The law in California has exceptional provisions to guard certain groups of people. These categories of people include children, the elderly, and specific groups of people performing public duties. The state considers assault itself as an offense. When you assault a California public official, the crime falls under California Penal Code 217. The legislature protects the public officials from the dangers they may face from other people. Their duties involve making crucial decisions that are unpopular. The citizens may target the officials after they disagree with their decision-making policy.

The conviction may attract permanent criminal history, heavy fines, and extensive jail terms. Luckily, you may fight the charges. If you face an assault against an official public charge in Riverside, CA, you want to hire a competent criminal defense lawyer to fight the charge. At Riverside Criminal Defense Criminal Defense Attorney Law Firm, our attorneys will ensure you obtain a fair verdict. Our attorneys are conversant with California laws and are dedicated to ensuring your rights are protected.

What is Assault On a Public Official?

The California law outlines an assault on peace officers under 217 PC. You face the charges under the law when you assault the official by preventing them from performing their duties. As per California law, assault involves acting in a way that results in another person’s injury. The crime differs from the battery, where someone uses force. For you to face conviction for the crime, the prosecution team must prove the elements of the crime. Although the prosecutor might find it challenging to prove the elements of crime, the defendant won’t face conviction if the prosecution team fails to prove the crime’s elements.

Who is a Public Official?

As per the California penal code 217.1 (a), a public official includes any person serving as a peace officer, a colleague of judicial service, or a member of either local, county, or federal government. The protection of the public officials also applies to their following family members. These immediate family members may include the official’s parents, siblings, spouse, or children.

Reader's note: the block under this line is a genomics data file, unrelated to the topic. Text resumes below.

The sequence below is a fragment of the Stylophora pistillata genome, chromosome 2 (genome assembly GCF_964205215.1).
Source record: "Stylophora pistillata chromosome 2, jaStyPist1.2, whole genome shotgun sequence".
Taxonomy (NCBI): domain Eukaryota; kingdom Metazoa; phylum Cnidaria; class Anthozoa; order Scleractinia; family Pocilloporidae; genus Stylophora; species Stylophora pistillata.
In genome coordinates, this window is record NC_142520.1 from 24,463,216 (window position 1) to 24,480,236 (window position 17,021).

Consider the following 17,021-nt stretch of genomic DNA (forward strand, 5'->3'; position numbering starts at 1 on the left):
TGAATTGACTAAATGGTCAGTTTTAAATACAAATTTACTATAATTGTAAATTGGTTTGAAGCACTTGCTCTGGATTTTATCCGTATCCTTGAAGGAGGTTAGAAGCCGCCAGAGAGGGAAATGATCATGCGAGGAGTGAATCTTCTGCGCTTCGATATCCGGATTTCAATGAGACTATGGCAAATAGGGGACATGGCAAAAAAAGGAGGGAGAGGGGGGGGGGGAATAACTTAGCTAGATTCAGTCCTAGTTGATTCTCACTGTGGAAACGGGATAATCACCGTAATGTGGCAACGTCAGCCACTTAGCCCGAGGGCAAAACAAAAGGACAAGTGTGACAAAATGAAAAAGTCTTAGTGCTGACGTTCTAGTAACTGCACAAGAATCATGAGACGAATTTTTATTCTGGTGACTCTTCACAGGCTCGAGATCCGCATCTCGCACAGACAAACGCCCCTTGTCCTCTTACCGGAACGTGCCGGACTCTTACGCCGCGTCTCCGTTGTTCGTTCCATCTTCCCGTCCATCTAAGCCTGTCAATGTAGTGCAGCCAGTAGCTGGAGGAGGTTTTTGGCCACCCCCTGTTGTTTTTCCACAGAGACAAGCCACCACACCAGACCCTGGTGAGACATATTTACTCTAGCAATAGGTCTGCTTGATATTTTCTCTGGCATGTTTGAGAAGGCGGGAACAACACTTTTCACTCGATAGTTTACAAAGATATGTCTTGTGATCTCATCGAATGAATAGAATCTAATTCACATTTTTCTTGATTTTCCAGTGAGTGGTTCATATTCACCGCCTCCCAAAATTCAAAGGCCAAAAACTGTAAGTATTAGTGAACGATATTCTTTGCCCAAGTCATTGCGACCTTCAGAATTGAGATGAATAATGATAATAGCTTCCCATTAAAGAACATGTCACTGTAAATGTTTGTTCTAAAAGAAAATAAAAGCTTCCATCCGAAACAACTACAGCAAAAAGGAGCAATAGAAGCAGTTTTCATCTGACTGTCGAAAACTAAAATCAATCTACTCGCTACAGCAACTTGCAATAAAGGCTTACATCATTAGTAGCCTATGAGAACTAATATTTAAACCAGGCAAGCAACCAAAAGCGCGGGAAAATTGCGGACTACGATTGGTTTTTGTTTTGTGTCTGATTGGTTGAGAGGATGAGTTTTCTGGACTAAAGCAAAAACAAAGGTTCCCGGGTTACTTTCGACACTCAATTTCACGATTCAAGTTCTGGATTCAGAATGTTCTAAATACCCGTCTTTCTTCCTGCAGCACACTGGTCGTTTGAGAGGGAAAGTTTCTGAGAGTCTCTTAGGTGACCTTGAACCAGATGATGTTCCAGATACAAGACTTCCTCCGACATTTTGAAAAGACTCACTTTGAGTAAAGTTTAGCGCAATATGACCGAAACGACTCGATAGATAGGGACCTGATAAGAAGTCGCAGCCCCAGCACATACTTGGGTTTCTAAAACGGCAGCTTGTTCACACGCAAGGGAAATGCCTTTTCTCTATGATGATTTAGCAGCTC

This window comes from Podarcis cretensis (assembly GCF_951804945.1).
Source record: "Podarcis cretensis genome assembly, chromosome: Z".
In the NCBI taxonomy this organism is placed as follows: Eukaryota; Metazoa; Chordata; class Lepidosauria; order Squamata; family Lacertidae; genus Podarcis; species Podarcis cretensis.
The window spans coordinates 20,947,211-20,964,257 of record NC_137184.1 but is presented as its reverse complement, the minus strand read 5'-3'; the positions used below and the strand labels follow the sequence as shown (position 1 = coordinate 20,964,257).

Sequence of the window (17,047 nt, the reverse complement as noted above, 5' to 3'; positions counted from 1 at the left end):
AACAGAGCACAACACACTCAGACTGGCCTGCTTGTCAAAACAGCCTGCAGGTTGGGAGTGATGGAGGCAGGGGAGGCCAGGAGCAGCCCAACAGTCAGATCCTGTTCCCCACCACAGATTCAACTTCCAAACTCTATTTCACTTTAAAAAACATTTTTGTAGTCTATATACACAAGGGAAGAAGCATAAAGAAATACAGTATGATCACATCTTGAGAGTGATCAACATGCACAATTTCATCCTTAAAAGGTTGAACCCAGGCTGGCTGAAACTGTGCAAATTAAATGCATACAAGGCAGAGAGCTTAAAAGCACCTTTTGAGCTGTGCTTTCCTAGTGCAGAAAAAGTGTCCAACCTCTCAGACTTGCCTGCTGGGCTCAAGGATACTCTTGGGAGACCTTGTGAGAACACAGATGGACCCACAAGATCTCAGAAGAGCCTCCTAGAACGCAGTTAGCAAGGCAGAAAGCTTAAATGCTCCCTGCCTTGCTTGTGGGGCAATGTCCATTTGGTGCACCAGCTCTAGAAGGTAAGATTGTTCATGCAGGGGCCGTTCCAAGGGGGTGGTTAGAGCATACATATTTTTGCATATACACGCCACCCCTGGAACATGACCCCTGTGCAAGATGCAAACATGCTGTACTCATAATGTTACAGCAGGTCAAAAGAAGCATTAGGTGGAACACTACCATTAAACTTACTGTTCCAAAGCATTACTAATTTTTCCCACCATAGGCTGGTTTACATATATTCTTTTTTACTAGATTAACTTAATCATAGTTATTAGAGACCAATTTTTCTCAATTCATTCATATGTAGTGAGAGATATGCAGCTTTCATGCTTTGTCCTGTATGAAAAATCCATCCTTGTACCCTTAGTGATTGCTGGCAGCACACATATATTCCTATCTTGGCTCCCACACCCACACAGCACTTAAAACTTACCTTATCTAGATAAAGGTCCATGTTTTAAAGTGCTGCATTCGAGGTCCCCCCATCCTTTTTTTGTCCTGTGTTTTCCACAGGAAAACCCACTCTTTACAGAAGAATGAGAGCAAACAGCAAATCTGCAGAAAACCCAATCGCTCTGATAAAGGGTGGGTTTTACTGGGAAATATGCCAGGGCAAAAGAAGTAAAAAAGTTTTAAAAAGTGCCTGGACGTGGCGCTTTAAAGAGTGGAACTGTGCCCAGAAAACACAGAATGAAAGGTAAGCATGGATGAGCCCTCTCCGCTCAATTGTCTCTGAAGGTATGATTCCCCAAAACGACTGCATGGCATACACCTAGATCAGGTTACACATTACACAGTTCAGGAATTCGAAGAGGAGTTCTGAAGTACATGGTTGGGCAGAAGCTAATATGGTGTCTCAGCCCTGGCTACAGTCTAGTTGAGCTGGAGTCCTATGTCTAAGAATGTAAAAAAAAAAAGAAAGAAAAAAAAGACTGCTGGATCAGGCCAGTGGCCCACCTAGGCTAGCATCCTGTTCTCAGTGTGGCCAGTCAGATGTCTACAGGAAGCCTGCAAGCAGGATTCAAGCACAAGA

During their duties, public officials make critical decisions. In the US, most policy decisions are unpopular or dramatic. The officials perform a wide range of responsibilities. For example, the officials may take a significant part in creating new rules for the state. Due to this reason, most peace officers are at a high level of receiving physical attacks and threats. That’s why the law in California fights for the rights of public officials. In California, the laws concerning the assault on the official are stated under PC 217.1 (a). A conviction for this law may attract severe penalties like huge fines and extended jail terms.

If the charge involves a public officer, the prosecution team must prove you knew the official. The California laws consider a public official as any of the following:

  • Prosecutor
  • A local, state, or federal judge
  • Vice president or president
  • Local, state, or federal jury
  • A local, state, federal elected officer
  • A prosecutor either retired of current
  • A public defender
  • A member serving as a mayor, police, sheriff, chief of police, municipality, or county supervisor
  • A governor of any state in the USA
  • A secretary or director of the executive agency, either federal or state
  • A commissioner, a referee, or any other judicial officer

What are the Elements of California Penal Code 217.1(a)?

Under the law, assaulting a California peace officer is a serious offense that attracts severe penalties. Usually, the law considers assault crime a misdemeanor. But, when the assault is against the official, the defendant faces a felony charge.

The offense comes with several elements outlined by the law. The prosecution team must prove the elements before you face conviction for the crime. The first thing the prosecutor will do is to provide evidence to show you committed the crime. As a defendant, you must have engaged in an assault against the public officer. Also, the prosecutor must prove you committed the crime with the intent of hindering the peace officer from carrying out their duties. But, if you commit the crime but fail to affect the official’s duty, you will not face conviction for the offense. However, the court may charge you with normal assault charges.